‘Symbiotic:’ Dela Rosa believes anti-terror law will also ‘impact’ PH drug war
MANILA, Philippines — Citing a “symbiotic relationship” between drug lords and terror groups, former top cop and now Senator Ronald “Bato” dela Rosa believes the newly-signed Anti-Terrorism Act of 2020 will also have an “impact” in addressing the country’s drug problem.
“The Anti-Terror Act of 2020 will have an impact on our drug situation, lalung-lalo na sa Mindanao dahil [especially in Mindanao because] it is a symbiotic relationship between the drug lords and the terror groups,” Dela Rosa, the chief of the Philippine National Police (PNP) during the first years of President Rodrigo Duterte’s brutal drug war, said in a video statement to reporters on Tuesday.
“The drug lords feed the terror groups with drug money while the terror groups provide protection, shelter and safe haven to these drug lords lalung-lalo na pag sila ay nagigipit [especially if they ran out],” he added.
Dela Rosa cited as an example previous intelligence reports which found that drug lords, whom authorities were tailing in Metro Manila during at the start of the drug war, had “sought refuge” from known terror groups.
“When we launched the war on drugs in 2016, 2017, we had intelligence reports indicating [na] yung mga hina-hunting natin na mga drug lords diyan sa Metro Manila can no longer be found dahil sila’y tumakbo, pumunta sa Lanao at nag-sought refuge sa mga terror groups like Maute and ISIS [Islamic State of Iraq and Syria],” Dela Rosa said.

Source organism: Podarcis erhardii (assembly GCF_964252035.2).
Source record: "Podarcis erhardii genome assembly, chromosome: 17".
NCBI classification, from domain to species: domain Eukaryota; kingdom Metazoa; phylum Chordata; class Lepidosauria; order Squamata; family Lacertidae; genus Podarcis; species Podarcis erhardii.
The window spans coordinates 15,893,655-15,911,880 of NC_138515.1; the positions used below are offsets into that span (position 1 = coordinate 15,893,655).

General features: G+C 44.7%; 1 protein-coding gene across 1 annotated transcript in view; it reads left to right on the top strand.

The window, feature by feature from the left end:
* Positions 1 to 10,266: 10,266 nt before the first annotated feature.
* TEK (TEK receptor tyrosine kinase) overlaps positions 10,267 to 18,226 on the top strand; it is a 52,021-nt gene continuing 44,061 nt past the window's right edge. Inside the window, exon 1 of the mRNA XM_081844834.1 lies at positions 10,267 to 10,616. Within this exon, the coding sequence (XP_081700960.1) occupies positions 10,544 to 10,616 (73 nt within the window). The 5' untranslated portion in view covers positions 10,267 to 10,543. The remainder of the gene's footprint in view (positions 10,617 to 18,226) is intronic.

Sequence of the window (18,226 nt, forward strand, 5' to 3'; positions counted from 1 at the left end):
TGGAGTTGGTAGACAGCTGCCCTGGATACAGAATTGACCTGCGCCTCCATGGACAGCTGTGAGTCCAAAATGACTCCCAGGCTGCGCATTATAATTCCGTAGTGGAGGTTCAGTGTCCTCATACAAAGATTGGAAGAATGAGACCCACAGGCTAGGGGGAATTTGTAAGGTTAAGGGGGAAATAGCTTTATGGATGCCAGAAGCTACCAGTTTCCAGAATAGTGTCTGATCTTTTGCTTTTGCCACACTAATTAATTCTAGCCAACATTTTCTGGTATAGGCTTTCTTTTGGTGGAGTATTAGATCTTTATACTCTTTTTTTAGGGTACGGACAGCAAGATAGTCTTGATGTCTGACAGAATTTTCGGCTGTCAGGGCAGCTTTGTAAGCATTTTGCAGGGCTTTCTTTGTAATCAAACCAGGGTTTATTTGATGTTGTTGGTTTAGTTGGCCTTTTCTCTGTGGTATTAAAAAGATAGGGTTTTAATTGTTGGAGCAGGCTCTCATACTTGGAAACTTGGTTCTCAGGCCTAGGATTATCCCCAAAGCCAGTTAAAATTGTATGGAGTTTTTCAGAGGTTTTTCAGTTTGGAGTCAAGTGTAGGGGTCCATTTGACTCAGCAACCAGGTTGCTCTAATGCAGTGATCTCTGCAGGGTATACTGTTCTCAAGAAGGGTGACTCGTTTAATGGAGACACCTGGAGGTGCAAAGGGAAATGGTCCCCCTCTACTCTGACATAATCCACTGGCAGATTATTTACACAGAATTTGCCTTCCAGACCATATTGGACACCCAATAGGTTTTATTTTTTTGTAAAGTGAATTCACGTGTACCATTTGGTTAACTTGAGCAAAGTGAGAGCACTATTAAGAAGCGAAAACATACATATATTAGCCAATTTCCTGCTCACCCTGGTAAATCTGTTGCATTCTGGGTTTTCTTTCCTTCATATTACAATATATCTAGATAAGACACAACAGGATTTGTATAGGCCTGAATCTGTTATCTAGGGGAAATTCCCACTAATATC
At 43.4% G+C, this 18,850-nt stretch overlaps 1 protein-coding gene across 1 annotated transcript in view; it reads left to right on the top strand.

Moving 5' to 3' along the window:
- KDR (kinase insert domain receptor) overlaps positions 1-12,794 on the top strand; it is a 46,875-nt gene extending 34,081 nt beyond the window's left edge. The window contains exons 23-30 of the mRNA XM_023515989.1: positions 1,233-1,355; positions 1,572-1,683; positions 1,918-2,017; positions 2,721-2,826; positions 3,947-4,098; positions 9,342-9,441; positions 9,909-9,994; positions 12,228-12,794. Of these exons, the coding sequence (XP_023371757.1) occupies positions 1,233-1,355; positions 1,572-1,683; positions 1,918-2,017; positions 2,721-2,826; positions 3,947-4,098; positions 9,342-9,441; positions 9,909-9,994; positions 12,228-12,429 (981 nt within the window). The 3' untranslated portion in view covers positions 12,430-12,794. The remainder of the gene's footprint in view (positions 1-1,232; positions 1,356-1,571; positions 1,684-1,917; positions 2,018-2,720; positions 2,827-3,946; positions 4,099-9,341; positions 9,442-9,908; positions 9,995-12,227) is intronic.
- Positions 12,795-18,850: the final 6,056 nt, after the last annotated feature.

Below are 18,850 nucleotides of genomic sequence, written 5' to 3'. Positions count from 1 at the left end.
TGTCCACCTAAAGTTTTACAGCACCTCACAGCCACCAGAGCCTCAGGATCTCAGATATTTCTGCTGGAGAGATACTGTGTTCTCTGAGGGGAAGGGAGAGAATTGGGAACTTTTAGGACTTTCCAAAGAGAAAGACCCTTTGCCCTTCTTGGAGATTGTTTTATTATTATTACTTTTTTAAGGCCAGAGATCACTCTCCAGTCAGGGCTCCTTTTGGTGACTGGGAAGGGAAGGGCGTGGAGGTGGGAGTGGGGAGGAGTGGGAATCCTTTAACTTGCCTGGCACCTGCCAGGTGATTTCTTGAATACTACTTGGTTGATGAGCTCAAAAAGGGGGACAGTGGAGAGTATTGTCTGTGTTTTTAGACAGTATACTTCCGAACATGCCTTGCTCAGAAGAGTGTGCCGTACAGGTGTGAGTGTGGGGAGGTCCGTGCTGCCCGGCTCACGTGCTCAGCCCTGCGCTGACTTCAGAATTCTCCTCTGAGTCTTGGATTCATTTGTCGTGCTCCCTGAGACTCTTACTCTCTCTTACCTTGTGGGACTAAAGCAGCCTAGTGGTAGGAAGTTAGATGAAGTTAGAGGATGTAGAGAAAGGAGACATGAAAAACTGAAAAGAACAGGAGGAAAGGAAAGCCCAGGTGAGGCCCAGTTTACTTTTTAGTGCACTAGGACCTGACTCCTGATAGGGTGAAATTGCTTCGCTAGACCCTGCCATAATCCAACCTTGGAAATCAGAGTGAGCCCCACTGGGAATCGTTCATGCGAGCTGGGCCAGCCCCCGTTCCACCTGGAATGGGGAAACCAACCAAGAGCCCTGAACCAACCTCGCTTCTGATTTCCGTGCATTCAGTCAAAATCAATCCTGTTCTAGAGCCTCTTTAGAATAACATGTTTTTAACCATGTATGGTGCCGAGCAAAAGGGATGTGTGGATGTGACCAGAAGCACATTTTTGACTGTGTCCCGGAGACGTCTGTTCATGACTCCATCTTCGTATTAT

The senator further noted that government troops were also able to recover what was believed to be drug money at the height of the Marawi siege in 2017.
On May 23, 2017, government troops clashed with terrorist forces of the Maute Group of the Abu Sayyaf, who were joined by foreign jihadists. The battle lasted for five months until the city was officially liberated on Oct. 17.
“If you have noticed, noong kasagsagan ng Marawi siege, our operating troops were able to recover large amount of money and this money is believed to be drug money. So meron talagang effect itong Anti-Terror Act na ito sa ating drug situation. Hopefully, makakatulong ito in a positive way,” he added.
(During the height of Marawi siege, our operating troops were able to recover large amount of money and this money is believed to be drug money. So the Anti-Terror Act really has an effect in our drug situation.)
The newly-signed law repeals the Human Security Act of 2007 (HSA) and punishes those who will propose, incite, conspire, participate in the planning, training, preparation, and facilitation of a terrorist act; including those who will provide material support to terrorists, and recruit members in a terrorist organization.
Before it was enacted into law, the measure had been met with widespread opposition over fears that the measure could spur human rights violations and suppress dissent.
Its authors in Congress, however, have repeatedly defended the proposed law, saying the measure contained enough safeguards against abuse.
The anti-terror law currently faces several petitions before the Supreme Court questioning its constitutionality.
Subscribe to INQUIRER PLUS to get access to The Philippine Daily Inquirer & other 70+ titles, share up to 5 gadgets, listen to the news, download as early as 4am & share articles on social media. Call 896 6000.